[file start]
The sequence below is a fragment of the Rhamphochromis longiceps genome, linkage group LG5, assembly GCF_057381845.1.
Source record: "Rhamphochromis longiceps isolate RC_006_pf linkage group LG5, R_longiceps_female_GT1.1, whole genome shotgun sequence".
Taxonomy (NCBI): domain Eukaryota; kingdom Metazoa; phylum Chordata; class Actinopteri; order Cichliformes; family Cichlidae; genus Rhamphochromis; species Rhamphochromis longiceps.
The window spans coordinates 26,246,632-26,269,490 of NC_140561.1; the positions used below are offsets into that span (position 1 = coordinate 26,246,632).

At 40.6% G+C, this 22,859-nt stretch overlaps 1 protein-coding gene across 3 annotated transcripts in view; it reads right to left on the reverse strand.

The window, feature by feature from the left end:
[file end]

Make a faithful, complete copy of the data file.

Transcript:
The sequence below is a fragment of the Rhamphochromis longiceps genome, linkage group LG5, assembly GCF_057381845.1.
Source record: "Rhamphochromis longiceps isolate RC_006_pf linkage group LG5, R_longiceps_female_GT1.1, whole genome shotgun sequence".
Taxonomy (NCBI): domain Eukaryota; kingdom Metazoa; phylum Chordata; class Actinopteri; order Cichliformes; family Cichlidae; genus Rhamphochromis; species Rhamphochromis longiceps.
The window spans coordinates 26,246,632-26,269,490 of NC_140561.1; the positions used below are offsets into that span (position 1 = coordinate 26,246,632).

At 40.6% G+C, this 22,859-nt stretch overlaps 1 protein-coding gene across 3 annotated transcripts in view; it reads right to left on the reverse strand.

The window, feature by feature from the left end: